As the National Post reported Thursday, a republican American advocacy group is seeking to cast doubt on Obamacare by linking it to the failures of Canada’s single-payer health system. The star of the group’s $6.3-million ad campaign is Waterdown, Ont. resident Shona Holmes, who received neurological treatment in the United States for conditions that, she flatly claims, might have rendered her blind or dead had she waited for treatment here in Canada.
The real facts of her case turn out to be more complicated. As the media has reported, some Canadian specialists who have studied her case say Ms. Holmes’ condition actually was a benign cyst, which did not qualify, in her context, as a medical emergency. These experts also say that in cases where a patient is believed to have serious neurological problems, the Canadian health system responds “immediately.”
I have no special insight into the medical details of Ms. Holmes’ case. But as an everyday consumer of the Canadian health system, her story rings odd. Our system is hardly perfect (see below), but it springs to life with shocking speed as soon as any patient is in genuinely urgent distress. The hospital in my neighbourhood once made me wait 12 hours for treatment for my mildly infected arm. But when I brought my 6-month-old daughter in with breathing problems, the very same health system suddenly presented itself like a scene out of ER.
Isolated tragedies notwithstanding, lifespans in Canada are actually longer, and our rates of childhood mortality lower, than those in the United States. By turning Ms. Holmes into a propaganda figurine, conservative U.S. lobbyists are giving Americans a skewed, overly negative image of Canada’s universal health system.
Where the Canadian health system is sluggish and riddled with delays is in the area of elective surgery, including orthopedic procedures; as well as radiological imaging, which sometimes involves multi-month waiting lists. When a condition does not present as life-threatening at the primary-care level, just getting an appointment with a Canadian specialist can take months. That part of Ms. Holmes’ narrative rings true.
One of my family members who lives in the Toronto area, for instance, suffers from acute osteoarthritis; and recently found herself in need of a knee replacement. Her local Canadian doctor told her she could get one — for free, of course — but that it would take more than a year. Unwilling to spend 12 months on crutches and pain killers, she called up a hospital near her retirement community in Naples, Florida. They said she could get the replacement done within two weeks — but at a cost of $60,000.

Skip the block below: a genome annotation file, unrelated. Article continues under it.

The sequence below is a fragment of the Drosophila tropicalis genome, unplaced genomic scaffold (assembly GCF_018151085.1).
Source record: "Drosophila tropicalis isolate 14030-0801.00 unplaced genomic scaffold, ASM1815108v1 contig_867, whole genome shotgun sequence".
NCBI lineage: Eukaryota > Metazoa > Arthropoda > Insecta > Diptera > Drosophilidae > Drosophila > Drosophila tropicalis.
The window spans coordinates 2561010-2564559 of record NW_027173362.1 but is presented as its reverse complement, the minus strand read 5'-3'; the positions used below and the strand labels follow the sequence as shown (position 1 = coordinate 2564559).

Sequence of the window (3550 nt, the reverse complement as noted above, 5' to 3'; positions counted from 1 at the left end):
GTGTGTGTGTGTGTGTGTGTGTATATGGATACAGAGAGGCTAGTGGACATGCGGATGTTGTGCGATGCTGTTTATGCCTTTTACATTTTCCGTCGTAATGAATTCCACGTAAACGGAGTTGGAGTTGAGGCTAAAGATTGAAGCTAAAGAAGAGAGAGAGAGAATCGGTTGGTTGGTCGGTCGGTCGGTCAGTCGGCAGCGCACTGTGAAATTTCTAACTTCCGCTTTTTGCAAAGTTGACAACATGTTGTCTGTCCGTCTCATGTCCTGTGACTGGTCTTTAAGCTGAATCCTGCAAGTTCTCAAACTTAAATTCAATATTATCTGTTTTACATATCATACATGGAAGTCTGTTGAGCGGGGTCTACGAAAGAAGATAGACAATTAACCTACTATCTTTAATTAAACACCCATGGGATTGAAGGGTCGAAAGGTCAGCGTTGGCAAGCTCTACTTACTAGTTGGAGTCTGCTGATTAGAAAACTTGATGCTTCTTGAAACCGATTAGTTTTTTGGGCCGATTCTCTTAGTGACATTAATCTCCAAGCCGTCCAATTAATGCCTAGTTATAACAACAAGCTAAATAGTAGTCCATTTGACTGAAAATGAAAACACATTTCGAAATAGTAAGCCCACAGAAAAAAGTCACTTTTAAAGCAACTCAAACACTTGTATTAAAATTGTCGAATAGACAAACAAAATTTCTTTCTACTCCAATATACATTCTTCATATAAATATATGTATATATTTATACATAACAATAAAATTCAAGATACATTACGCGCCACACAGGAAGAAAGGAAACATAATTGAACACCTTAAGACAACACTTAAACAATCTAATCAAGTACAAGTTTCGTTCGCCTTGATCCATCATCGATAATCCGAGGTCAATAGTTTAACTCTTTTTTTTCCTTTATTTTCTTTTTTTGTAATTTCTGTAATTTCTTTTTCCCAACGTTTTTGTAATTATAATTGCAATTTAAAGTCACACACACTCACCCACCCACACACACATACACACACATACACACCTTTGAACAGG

And therein lies the real difference between the two systems. While both do a good job when a patient’s life is on the line, the American one also gives the wealthy and well-insured gold-plated service in the elective domain, not to mention an all-you-can-scan buffet of high-tech diagnostics. I had a taste of this when I lived in the United States as a university student, enjoying an all-inclusive health plan that made me feel like I was back in Canada, minus the waiting lists.
This, at root, is why there is so much opposition to Obamacare: Most middle-class, middle-aged Americans typically already have solid health care plans — as do elderly Americans, who have been covered by “Canadian-style” medicare for generations. They see Obamacare as a form of socialist meddling whose benefits will be felt primarily by people who are on average poorer (and blacker) than themselves. And there is some truth to that.
Yet the needs of those poor patients are real, and it is a scandal that this extraordinarily rich country contains almost 50-million people who lack any form of health insurance. According to one advocacy group, 26,000 Americans die every year due to a lack of health insurance.
Perhaps instead of focusing on dubious Canadian medical tales such as that of Ms. Holmes, Americans should focus on curing this ongoing moral disgrace — a project that Mitt Romney took on in Massachusetts, to his great credit, and now has abandoned for the sake of indulging his party’s free-market dogma, to his great shame.
Every year, I drive through Massachusetts — and New Hampshire, and New York, and Vermont — en route from my home in Toronto to our family’s traditional summer vacation spot in Ogunquit, Maine. And every year, I make a habit of taking secondary country roads, to enjoy the region’s beautiful small-town landscapes.
But on the bulletin boards at gas stations and general stores, you often can see the names of the forgotten victims of America’s health system traced out in ballpoint pen: notices seeking donations so this or that poor local family can buy cancer care for their child, or diabetes treatment for an uncle. You will sometimes see collection jars on the counter at diners, or yard sales, with homemade labels soliciting donations for a stroke victim, or a crippled senior. These ballpoint-pen people are America’s answer to Shona Holmes.
It is a stain on the United States that they are so legion. And a stain on the Republican Party that they have resisted efforts to bring them the universal health coverage that is available in every other developed country on earth — including, thankfully, Canada.----
In: Regional News, Politics
Tags: america, cruel, healthcare, system, gop, republican, cynical
Location: United States (load item map)
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